What will the future city look like after the pandemic? As political leaders around the country debate when to safely reopen the economy, city planners and designers have been pondering the implications of the pandemic for the future design of cities. Some suggest reducing urban density, while others predict a second wave of “white flight” as families flee cities for more spacious suburbs. Planning for a post-pandemic city may seem premature or far from more pressing needs, but initiatives underway now can shape the city and urban life beyond COVID-19.

The recent introduction of “Stay Healthy Streets” in Seattle, following similar efforts by cities like Oakland and San Francisco is a step in the right direction to provide people with much needed access to open space while maintaining social distancing. Fewer cars on the streets also mean more fresh air, less pollution and carbon emissions. But temporary measures are not enough. A growing list of cities including Berlin, Milan and Paris are making plans to reallocate street space from cars to bicycles and pedestrians to reshape the city beyond the pandemic.

Transforming streets to better serve people over vehicles is an opportunity not to be missed during the pandemic, and it is not the only one. We must act now to support community resilience; invest in critical infrastructure, including open space; and address long-standing social disparities.

Rather than dwelling on urban density, for instance, we must focus on building capacity for community resilience and disaster preparedness. In Seattle’s Chinatown International District, decades of community struggles have forged a network of organizations and individuals ready to support the community in times of need. As soon as neighborhood businesses experienced a decline under COVID-19, local organizations stepped in to help, including fundraising. Volunteers also mobilized food deliveries to serve the predominantly senior residents during the lock down.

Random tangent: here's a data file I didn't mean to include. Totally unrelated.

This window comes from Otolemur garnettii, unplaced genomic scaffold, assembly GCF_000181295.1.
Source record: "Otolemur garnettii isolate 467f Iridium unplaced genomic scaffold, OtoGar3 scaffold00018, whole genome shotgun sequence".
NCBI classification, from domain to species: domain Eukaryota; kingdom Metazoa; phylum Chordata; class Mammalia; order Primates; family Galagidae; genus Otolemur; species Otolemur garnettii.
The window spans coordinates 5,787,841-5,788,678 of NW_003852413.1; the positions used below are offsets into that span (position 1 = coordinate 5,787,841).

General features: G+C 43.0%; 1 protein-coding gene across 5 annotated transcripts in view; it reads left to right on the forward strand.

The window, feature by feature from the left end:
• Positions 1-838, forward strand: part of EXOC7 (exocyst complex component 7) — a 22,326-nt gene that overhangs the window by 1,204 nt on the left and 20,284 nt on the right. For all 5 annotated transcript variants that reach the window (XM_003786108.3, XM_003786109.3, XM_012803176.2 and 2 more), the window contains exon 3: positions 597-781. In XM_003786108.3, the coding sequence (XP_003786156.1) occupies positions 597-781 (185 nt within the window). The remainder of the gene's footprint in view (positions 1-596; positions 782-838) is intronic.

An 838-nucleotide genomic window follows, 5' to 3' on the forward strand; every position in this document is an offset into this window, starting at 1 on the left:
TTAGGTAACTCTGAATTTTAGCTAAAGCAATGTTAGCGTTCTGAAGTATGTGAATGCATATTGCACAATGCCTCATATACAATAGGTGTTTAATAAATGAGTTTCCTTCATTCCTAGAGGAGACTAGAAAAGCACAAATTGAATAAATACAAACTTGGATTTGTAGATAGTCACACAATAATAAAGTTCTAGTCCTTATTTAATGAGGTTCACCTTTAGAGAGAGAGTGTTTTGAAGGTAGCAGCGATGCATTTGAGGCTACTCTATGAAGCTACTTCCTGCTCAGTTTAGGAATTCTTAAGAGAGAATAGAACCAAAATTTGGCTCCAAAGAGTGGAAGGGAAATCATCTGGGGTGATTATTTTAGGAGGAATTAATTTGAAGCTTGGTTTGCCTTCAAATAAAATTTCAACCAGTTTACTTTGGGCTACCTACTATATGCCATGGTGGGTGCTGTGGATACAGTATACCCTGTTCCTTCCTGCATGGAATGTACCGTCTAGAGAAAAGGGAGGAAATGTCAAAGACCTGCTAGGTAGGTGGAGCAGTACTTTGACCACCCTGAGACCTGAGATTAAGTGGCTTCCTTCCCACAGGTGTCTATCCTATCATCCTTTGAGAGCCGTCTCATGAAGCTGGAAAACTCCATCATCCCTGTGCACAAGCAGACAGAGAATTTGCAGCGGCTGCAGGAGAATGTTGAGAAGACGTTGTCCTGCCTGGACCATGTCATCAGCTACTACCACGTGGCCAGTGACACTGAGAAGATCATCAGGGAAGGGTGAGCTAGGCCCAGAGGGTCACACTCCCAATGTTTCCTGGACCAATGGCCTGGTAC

In Seattle’s sister city, Kobe, Japan, the rebuilding of the city after the 1995 Hanshin-Awaji earthquake showed that better-organized communities were also more capable of engaging in the planning process for reconstruction and recovery. This is a common lesson found in other cities and communities that have experienced major disasters. The current pandemic presents an opportunity to witness and examine community resilience in action. There is not a more opportune moment to mobilize support networks and build a social infrastructure that can last beyond the pandemic.

What if we use the stimulus funds for building long-lasting infrastructure at both community and regional levels? A city-level Green New Deal, already on Seattle’s’ agenda, would allow us to invest in building sustainable energy and transit networks, protect green spaces and habitats, bolster biodiversity and climate resilience, and address historical disparities while creating jobs for a new economy. As the current crisis makes broadband internet indispensable as critical infrastructure, we must take the opportunity to address the digital divide.

Seattle is fortunate to have invested significantly in parks and green spaces through multiple tax levies in recent decades. What began in the 19th century as a “modern” invention to bring light and air into crowded cities, parks and green spaces has become more important during the pandemic, as people seek relief from social isolation and stay active physically. Following the sudden park closures earlier in April, the city introduced a more sensible approach to managing park use rather than closing down entirely. With greater recognition of the importance of urban parks, we must do more to manage, safeguard, and even expand such critical resources, especially for communities that are underserved.

The actions we are taking today can have a profound influence on the future life of cities. Rather than temporary responses, we must approach the current actions as steps toward fundamental changes in our urban landscapes, starting with the streets. More than providing short-term economic relief, we must seize the opportunity to build long-lasting infrastructure for social and environmental resilience. While we may not know when the pandemic will end, we do know that building a post-pandemic city must begin, now.